The product life cycle and product diffusion
Product Diffusion Curve
Consumers can be grouped according to how quickly they are willing to adopt a new product. Some consumers look for new products because they desire to be perceived as innovators and see possession of new products as providing social kudos. Innovators will adopt a new product as soon as it becomes available. At the other extreme, certain consumers will be reticent to adopt any new product until totally proven. These laggards will be the last to purchase.
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The Roger's diffusion model has been criticised for being not only simplistic, but empirically unproven. Rogers focuses on individual personality such as risk taking behaviour and levels of education, but ignores the role of social influence in product diffusion. Viral marketing is a perfect example of social influence in action.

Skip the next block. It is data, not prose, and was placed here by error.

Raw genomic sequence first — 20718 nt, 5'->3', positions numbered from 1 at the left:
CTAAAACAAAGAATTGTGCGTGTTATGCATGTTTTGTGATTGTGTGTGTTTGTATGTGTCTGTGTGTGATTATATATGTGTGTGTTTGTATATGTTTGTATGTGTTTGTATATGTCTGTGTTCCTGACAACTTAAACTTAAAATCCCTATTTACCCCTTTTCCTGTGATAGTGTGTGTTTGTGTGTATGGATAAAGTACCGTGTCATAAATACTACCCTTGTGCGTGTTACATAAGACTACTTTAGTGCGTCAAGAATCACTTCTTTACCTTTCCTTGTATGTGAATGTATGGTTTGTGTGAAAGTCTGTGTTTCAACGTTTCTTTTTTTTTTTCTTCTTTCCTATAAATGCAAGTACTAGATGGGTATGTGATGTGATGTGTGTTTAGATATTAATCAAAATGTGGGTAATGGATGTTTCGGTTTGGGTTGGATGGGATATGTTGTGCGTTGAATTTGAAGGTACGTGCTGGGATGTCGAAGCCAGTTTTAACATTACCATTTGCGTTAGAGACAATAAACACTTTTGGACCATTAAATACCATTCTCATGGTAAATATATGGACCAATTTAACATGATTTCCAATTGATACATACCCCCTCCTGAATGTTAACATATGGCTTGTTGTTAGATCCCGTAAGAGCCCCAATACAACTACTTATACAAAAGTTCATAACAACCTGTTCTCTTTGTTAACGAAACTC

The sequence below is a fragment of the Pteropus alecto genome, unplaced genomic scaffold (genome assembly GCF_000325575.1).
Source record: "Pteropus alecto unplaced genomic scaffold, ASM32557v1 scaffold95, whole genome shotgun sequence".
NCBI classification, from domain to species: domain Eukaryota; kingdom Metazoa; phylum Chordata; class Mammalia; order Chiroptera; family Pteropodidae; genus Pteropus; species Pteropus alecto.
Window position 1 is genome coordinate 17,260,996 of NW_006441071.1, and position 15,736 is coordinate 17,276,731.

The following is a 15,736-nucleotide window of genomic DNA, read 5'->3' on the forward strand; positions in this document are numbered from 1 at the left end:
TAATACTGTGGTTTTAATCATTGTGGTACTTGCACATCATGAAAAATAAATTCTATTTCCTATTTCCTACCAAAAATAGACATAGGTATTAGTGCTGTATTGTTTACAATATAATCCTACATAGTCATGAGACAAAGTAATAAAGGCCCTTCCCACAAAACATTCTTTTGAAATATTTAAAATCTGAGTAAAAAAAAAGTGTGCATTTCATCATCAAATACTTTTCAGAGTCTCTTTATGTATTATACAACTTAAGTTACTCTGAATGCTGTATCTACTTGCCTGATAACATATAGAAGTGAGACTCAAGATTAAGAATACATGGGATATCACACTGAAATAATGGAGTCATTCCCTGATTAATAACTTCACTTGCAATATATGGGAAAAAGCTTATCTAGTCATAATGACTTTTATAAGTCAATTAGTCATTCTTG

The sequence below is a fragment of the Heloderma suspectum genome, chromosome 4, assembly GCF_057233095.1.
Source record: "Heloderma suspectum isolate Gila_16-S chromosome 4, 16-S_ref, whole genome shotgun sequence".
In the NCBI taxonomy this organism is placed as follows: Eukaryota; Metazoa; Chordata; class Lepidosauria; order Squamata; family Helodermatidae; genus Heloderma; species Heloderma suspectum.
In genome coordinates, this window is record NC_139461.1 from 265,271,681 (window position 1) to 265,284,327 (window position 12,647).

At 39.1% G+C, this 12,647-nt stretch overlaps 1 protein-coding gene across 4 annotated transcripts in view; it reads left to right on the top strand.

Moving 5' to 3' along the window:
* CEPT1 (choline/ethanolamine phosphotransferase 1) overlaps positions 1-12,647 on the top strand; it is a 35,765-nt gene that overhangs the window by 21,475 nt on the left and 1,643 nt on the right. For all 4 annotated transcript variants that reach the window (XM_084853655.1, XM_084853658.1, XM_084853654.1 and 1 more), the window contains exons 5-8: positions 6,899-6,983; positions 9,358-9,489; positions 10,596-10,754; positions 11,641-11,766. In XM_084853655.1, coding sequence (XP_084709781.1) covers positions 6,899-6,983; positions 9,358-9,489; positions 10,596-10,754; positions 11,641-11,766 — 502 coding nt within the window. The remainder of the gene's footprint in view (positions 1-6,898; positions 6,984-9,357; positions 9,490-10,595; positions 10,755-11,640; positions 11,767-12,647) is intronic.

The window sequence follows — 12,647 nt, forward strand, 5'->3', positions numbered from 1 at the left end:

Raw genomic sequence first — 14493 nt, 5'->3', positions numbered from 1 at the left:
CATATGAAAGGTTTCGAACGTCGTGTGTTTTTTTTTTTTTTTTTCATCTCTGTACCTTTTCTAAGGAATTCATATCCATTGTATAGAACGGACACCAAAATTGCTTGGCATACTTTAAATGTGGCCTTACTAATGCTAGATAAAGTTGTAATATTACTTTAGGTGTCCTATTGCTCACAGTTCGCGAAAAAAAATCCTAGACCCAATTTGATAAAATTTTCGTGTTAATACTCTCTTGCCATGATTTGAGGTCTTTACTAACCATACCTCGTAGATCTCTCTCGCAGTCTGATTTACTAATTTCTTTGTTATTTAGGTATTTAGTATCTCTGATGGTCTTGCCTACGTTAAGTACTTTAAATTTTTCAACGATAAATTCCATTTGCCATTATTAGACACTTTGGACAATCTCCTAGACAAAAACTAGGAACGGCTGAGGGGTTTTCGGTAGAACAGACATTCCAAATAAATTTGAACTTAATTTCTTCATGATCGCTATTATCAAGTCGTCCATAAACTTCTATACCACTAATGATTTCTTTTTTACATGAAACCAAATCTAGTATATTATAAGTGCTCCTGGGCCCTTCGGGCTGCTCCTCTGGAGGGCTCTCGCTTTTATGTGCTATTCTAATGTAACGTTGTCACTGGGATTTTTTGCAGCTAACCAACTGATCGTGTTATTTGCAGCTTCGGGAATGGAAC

Not only is Rogers model criticised for its narrow focus, but also because individuals are not consistent in their purchasing behaviour. It appears from research that consumers are innovators not because of their personal traits, but simply because they are one of the first 2.5% of purchasers of a new product regardless of their demographic, socio-economic, or personality characteristics.
Indeed, Philip Kotler argued in Marketing Management (1991) that:
No one has demonstrated the existence of a general personality trait called innovativeness. Individuals tend to be innovators in certain areas and laggards in others.
Nonetheless, despite its apparent weaknesses, understanding of the Roger's model is useful for several reasons, it:
- highlights the fact that purchasers of a product will change over time
- links neatly with the product life cycle
- demonstrates that the marketing mix should change as a product moves through its life cycle
- illustrates that the market mix is never a static formula.